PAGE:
Importation of plants and seeds

Michael Mace
Thu, 23 Jul 2009 18:13:05 PDT
Lee wrote:

>> Is this proposed new category and rules something we should be worried

Thanks very much for posting this, Lee.

I think the underlying question is, "will this screw up the PBS and wreck
our hobby (for those of us living in the US)?"  The answer is "maybe," and
therefore we should look into this very carefully.

The link you gave connects to several documents and also has a section for
public comment.

The documents are pretty long and I've had time only to glance at them so
far.  They set up a mechanism by which plants not currently in cultivation
in the US would be put on a prohibited list if there is any scientific
evidence that they might be a weed or carry a pest, whether or not a full
assessment has been done on them.  So a plant is presumed a weed if there's
any evidence that it might be one.

The good news is that the government is not going for a blanket ban on
anything not currently in the US.  This is better than the total bans you
see in some other countries.  But the list could still be very restrictive,
depending on how it is implemented.  In particular:

--How will they identify plants already in cultivation in the US? (The list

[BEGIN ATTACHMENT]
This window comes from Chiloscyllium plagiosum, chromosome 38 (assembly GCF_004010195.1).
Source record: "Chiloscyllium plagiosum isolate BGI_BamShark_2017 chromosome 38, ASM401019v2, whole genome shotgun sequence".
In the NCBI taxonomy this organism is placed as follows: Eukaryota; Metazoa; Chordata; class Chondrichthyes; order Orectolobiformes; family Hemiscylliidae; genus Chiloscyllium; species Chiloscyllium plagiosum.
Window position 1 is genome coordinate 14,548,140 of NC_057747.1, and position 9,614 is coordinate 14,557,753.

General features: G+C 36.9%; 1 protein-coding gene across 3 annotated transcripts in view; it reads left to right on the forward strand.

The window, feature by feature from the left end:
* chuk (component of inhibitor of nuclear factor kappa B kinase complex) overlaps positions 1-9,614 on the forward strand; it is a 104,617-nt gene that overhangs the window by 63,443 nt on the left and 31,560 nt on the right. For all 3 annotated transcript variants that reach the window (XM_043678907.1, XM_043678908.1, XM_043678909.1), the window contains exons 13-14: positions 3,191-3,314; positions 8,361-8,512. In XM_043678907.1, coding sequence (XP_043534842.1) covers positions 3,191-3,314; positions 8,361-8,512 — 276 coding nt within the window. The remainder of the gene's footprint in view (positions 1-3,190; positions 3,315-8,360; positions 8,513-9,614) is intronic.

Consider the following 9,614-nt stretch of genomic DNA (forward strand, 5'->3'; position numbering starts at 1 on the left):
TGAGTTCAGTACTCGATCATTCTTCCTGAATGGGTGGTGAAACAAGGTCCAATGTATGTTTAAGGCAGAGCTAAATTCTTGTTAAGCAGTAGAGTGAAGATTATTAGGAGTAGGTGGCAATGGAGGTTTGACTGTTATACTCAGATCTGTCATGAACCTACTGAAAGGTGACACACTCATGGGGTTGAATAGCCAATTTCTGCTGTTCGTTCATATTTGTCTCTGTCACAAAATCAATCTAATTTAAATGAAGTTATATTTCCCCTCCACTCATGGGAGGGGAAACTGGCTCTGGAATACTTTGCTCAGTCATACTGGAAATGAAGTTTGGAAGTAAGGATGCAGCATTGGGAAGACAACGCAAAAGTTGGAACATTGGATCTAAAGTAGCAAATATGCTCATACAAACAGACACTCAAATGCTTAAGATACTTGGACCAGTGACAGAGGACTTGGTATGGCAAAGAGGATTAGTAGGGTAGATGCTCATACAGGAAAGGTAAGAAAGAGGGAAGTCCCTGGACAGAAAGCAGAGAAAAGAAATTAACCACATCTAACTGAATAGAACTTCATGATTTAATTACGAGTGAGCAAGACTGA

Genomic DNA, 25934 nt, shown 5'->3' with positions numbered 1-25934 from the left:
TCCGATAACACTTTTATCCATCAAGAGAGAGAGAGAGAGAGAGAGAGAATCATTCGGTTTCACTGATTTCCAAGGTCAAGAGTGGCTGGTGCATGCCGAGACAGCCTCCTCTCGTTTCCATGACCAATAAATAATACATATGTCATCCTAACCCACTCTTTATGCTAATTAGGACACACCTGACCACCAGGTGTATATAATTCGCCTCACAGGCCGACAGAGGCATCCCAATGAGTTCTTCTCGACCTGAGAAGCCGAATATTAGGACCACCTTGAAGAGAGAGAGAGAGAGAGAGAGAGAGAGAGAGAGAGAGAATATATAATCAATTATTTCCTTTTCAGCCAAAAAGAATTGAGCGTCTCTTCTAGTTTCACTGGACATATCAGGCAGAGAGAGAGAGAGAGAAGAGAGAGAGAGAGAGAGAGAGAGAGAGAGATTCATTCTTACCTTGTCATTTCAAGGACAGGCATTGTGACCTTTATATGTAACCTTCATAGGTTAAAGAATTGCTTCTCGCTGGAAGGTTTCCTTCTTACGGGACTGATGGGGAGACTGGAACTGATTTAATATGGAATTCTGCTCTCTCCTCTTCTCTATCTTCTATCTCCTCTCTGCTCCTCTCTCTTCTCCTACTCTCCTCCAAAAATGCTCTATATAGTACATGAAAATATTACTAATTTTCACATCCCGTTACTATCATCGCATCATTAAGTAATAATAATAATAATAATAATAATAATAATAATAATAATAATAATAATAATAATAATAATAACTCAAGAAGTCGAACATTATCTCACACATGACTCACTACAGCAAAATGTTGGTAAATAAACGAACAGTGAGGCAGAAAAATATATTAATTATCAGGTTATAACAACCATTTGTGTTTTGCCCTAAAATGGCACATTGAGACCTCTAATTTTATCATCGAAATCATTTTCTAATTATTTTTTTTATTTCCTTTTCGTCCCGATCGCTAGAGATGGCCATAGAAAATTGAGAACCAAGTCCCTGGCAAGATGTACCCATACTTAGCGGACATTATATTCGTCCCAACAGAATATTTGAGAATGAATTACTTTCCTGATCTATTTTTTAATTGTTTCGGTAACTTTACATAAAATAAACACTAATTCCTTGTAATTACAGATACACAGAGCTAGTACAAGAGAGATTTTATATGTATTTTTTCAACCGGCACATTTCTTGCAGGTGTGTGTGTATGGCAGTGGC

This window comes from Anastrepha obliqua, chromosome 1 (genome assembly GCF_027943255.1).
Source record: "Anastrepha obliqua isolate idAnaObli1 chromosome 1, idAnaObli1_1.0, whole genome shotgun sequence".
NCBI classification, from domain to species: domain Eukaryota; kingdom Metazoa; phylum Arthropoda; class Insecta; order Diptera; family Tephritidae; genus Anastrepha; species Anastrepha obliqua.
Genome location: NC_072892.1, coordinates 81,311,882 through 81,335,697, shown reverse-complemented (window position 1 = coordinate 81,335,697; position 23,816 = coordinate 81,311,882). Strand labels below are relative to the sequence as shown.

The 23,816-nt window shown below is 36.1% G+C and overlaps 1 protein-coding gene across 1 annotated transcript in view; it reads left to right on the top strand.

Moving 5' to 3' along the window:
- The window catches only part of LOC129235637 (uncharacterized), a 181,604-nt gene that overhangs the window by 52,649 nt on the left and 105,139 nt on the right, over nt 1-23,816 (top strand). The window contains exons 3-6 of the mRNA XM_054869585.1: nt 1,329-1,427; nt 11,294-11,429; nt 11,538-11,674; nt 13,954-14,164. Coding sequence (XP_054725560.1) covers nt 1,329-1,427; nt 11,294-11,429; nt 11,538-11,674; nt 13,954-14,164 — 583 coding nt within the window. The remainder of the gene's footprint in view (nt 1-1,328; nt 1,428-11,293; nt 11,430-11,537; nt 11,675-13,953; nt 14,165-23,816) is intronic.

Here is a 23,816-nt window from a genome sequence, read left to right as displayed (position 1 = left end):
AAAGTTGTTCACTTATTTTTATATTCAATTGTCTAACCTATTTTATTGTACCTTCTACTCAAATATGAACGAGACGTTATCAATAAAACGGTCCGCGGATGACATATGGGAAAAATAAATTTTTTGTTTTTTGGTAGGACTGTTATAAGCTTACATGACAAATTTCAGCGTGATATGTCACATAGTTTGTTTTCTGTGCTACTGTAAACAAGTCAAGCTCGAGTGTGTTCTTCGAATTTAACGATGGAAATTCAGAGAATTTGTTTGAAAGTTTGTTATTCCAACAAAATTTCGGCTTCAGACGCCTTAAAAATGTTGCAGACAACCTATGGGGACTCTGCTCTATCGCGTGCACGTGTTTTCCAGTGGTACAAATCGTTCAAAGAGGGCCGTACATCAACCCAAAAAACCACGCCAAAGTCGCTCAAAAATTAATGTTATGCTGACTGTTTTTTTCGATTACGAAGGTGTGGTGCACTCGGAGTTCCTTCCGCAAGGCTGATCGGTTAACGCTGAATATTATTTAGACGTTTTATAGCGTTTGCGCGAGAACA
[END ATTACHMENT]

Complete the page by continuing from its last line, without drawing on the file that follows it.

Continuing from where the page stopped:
applies only to plants not currently in cultivation here, but that I am not
clear on how many people have to own a plant before it's officially

--How much scientific evidence will the government will require in order to
put a plant on the list?  That does not appear to be specified.  If you read
some of the weed registry sites on the web, they list a *lot* of plants,
including bulbs, that I think most of us would not call weeds.  As someone
already said, the US is so big that you could label almost anything as
potentially invasive somewhere in the country.

We can comment on the regulations.  In fact, the documents specifically ask
for public comment from plant societies whose plant and seed exchanges would
be affected by the regulation.  It would be appropriate for PBS members to
respond, if folks here want to.  It is also possible for folks to propose
modifications to the regulations designed to reduce those economic impacts.

In my experience dealing with government decision-making, the folks
proposing this stuff have already spent years working on it and know what
they want to do.  They will, though, think about and respond to logical
comments that try to work with their intent and minimize the downside of
regulations.  So we might be able to tweak or modify things.

They also usually count number of responses. So it's worthwhile to
coordinate with other plant societies.

Cussing and yelling, although a stress-reliever, doesn't usually help.

I'll try to read through the documents some more and post more info.


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